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The Independent Critic

Jenny Neumann, Barbara Leigh, Garth Pillsbury, Walt Robin and Stuart Lancaster
Larry Buchanan
84 Mins.
Cheezy Flicks (DVD)

 "Mistress of the Apes" on DVD from Cheezy Flicks 
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Within every Oscar winner's cinematic background, there's at least one deep dark secret. For Oscar winning make-up effects artists Rob Bottin and Greg Cannom, that secret may very well be that they're involved with Larry Buchanan's fairly close to dreadful Mistress of the Apes, a film so bad that it's highlight would have to be the Tom Jones like vocals that accompanies a scene near the end of the film that's sort of a cross between tribal rhythms and Vegas lounge.

No kidding.

In the film, Susan (Jenny Neumann) is the wife of a famous anthropologist who is rushed to a hospital in labor. At precisely the same time (of course), crazed druggies raid the hospital looking for drugs causing the baby to be stillborn. While she's still recovering from her trauma, Susan learns that her husband has disappeared in Africa. She launches an effort to find him, in the process discovering a bizarre world of sexy jungle women.


Mistress of the Apes is at its core trying to be an action/horror flick, with only the aforementioned music scene really causing much in the way of laughs (and I truly challenge you to not laugh). Neumann had her first role with this film, though she toiled around Hollywood for another nine years doing mostly bit parts on television and in a few films before calling it quits in 1987 to focus on her writing career.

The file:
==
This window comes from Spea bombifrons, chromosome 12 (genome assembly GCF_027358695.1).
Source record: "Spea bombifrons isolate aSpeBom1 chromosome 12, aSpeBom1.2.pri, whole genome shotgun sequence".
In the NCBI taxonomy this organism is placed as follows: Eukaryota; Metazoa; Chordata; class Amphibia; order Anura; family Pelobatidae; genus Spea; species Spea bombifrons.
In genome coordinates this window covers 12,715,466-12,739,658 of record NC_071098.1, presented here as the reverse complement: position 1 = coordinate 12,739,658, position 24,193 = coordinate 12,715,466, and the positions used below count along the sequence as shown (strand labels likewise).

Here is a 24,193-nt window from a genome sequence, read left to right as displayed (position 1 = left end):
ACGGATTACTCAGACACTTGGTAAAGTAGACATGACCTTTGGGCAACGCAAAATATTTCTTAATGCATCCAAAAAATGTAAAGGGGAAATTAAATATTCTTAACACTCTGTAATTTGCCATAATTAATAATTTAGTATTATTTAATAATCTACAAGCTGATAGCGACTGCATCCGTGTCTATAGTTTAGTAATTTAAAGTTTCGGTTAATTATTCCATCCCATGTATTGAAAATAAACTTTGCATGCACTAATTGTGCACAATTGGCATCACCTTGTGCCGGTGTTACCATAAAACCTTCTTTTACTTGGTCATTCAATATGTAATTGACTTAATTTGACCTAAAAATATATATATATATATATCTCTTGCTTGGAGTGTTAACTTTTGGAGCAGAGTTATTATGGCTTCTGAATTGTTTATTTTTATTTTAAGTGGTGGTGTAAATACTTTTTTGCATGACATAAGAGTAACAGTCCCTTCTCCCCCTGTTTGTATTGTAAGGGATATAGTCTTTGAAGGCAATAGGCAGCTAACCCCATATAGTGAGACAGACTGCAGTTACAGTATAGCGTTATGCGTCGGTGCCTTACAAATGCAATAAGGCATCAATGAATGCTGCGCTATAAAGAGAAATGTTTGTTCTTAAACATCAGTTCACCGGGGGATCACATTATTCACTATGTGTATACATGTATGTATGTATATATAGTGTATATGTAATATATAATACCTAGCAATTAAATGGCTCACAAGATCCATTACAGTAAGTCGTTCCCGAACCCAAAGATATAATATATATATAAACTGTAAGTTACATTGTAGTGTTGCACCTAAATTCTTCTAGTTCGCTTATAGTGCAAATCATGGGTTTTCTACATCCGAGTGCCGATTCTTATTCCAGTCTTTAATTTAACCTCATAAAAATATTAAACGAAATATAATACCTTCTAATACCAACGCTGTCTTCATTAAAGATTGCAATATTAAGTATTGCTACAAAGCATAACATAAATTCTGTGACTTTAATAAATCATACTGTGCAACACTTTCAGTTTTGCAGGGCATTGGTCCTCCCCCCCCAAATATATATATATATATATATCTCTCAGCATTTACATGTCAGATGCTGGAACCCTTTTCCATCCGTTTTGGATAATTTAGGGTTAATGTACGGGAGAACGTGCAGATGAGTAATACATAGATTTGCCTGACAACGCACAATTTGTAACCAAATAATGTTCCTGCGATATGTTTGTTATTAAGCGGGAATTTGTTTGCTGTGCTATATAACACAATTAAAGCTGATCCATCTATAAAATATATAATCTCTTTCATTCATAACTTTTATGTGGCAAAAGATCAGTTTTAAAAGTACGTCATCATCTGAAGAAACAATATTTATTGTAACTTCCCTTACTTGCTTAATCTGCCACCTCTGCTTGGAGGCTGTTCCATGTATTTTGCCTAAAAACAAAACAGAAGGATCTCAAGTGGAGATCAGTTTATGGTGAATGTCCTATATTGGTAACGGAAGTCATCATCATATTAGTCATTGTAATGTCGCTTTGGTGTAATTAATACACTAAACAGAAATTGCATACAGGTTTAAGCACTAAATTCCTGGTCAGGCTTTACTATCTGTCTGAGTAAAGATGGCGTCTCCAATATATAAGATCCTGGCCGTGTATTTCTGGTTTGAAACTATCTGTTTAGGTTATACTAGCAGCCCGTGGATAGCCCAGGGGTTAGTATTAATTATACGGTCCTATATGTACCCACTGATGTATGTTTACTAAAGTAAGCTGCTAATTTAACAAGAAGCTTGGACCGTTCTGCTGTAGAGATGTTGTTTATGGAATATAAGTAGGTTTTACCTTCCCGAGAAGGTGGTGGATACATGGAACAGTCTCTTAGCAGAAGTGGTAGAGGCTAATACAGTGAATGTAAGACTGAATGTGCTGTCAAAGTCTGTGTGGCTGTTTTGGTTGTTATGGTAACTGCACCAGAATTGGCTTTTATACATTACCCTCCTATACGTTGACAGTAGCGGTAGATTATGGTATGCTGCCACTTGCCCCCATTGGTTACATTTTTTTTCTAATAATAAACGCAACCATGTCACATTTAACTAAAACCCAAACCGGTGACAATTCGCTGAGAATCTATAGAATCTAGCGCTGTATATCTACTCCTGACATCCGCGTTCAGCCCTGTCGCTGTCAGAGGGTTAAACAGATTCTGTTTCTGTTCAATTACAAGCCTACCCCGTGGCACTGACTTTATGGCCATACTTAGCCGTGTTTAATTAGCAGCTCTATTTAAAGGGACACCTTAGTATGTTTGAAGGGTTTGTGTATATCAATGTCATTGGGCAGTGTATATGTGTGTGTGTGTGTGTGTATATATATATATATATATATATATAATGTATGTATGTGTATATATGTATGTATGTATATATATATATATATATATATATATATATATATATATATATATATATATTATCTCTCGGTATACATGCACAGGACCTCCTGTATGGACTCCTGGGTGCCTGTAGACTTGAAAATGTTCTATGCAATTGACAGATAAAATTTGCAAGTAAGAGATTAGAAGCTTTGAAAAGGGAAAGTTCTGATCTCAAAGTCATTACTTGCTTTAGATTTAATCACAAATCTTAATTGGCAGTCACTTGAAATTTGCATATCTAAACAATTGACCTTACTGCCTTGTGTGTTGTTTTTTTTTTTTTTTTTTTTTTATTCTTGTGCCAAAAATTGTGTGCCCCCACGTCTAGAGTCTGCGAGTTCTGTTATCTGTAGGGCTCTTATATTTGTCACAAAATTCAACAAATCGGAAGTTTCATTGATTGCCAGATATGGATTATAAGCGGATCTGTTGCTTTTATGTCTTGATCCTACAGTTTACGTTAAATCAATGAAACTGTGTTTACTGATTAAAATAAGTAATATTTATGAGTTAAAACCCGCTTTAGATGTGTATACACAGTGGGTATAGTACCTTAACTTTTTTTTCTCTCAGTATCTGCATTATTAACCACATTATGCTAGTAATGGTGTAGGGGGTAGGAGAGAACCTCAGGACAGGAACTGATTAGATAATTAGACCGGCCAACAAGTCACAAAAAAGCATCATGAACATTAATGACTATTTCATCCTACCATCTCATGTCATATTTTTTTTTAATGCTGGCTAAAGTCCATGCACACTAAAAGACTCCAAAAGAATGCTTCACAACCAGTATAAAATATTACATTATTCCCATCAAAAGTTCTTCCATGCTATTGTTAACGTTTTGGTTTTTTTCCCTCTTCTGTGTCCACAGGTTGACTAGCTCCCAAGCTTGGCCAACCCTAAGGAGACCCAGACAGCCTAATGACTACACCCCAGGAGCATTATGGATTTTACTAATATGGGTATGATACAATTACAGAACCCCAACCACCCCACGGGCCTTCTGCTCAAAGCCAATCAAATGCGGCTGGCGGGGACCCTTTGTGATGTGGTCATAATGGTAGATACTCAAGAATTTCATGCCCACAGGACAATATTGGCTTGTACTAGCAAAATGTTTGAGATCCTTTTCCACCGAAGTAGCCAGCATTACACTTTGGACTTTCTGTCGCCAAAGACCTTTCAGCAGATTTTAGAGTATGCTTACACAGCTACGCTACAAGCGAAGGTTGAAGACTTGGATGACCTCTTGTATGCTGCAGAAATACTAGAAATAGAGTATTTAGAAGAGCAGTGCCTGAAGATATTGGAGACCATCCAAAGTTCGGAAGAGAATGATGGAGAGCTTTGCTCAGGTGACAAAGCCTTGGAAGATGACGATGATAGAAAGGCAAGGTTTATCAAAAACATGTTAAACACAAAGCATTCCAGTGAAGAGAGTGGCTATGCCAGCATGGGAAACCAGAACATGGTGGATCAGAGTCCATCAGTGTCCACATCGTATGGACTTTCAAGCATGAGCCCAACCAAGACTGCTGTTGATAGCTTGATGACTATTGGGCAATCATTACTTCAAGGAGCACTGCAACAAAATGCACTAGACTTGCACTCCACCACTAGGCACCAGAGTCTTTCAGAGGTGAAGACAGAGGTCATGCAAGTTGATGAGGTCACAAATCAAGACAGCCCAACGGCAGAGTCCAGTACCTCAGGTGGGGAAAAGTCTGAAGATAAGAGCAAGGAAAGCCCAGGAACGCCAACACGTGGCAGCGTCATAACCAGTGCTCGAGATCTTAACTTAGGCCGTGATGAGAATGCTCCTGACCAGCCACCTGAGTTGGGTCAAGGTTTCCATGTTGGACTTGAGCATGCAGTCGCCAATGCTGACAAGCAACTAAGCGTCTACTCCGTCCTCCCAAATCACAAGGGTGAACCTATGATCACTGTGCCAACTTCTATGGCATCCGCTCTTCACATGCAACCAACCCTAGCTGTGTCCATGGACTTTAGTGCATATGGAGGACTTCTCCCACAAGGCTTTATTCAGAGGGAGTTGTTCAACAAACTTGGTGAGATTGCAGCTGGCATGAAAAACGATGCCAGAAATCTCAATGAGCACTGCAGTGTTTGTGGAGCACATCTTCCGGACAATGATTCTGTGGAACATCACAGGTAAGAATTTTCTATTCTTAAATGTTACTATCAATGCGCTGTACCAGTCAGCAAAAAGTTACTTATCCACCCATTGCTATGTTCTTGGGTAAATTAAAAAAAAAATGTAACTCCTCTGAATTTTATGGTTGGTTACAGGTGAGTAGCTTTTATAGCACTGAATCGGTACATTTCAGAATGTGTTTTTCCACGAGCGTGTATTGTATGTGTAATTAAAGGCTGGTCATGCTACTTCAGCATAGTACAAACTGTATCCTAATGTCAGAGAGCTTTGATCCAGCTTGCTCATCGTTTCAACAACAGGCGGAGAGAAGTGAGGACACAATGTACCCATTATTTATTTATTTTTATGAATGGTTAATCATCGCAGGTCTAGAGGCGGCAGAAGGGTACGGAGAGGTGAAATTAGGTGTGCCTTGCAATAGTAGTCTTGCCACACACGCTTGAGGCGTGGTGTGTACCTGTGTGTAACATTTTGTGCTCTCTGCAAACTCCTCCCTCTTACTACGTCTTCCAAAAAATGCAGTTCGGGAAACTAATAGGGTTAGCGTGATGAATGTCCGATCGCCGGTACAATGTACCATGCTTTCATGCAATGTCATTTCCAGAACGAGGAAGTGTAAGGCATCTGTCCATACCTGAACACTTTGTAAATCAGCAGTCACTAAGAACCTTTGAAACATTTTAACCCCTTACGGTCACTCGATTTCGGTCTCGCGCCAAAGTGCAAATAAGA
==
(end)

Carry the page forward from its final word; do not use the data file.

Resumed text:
It's too bad she couldn't have written the script for this film.

Director Larry Buchanan, a self-described "schlockmeister," actually had an incredibly interesting background starting with being raised in a Baptist orphanage before being offered a scholarship to study ministry. He declined the pastoral path, instead turning his attention towards film. Initially, he tried acting and even had a relatively small appearance in Gregory Peck's The Gunfighter, but his heart was in directing and he actually started out making religious docs for evangelist Oral Roberts. In 1951, he directed Peabody Award nominee The Cowboy, but by the end of that decade had turned his attention towards B-movie drive-in fare. He would stay with the B-movie route for the rest of his career before passing away at the age of 81 in 2004. Sadly, he died as he was editing what he considered to be his best film - a Gnostic interpretation of Christ that returned him to his religious roots.

But, back to Mistress of the Apes.

It sucks. Oh, how it sucks.

There are those who've compared Buchanan to a certain director with the last name of Wood. It is a fair comparison. It occurred to me at one point that the best thing about the film may very well be the DVD's cover, which implies a sort of Tarzan presentation that never lives out in the film itself.

Have I mentioned that it sucks?

If you love B-movies and you have an overwhelming desire to see really bad cinema (I love really bad cinema), then you'll absolutely go giddy over Mistress of the Apes.

© Written by Richard Propes
The Independent Critic  
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